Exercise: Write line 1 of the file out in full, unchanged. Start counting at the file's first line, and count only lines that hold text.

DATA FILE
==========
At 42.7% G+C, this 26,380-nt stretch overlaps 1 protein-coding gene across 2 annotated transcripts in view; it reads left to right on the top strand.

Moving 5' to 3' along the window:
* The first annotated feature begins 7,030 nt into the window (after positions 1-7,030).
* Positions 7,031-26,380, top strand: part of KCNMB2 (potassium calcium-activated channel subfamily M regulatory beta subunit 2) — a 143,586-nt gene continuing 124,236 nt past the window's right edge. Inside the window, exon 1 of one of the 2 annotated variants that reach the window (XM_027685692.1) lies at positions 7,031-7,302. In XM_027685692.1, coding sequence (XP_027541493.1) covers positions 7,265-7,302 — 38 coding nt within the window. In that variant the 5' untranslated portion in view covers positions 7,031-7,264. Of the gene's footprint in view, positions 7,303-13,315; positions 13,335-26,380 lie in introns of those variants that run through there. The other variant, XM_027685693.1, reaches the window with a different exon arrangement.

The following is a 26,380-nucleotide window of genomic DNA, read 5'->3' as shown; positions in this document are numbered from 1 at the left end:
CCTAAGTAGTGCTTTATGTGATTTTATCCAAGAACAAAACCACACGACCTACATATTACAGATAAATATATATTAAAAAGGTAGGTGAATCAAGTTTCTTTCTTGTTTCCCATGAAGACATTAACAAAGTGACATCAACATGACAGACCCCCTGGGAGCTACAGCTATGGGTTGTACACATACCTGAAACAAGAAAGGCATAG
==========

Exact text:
At 42.7% G+C, this 26,380-nt stretch overlaps 1 protein-coding gene across 2 annotated transcripts in view; it reads left to right on the top strand.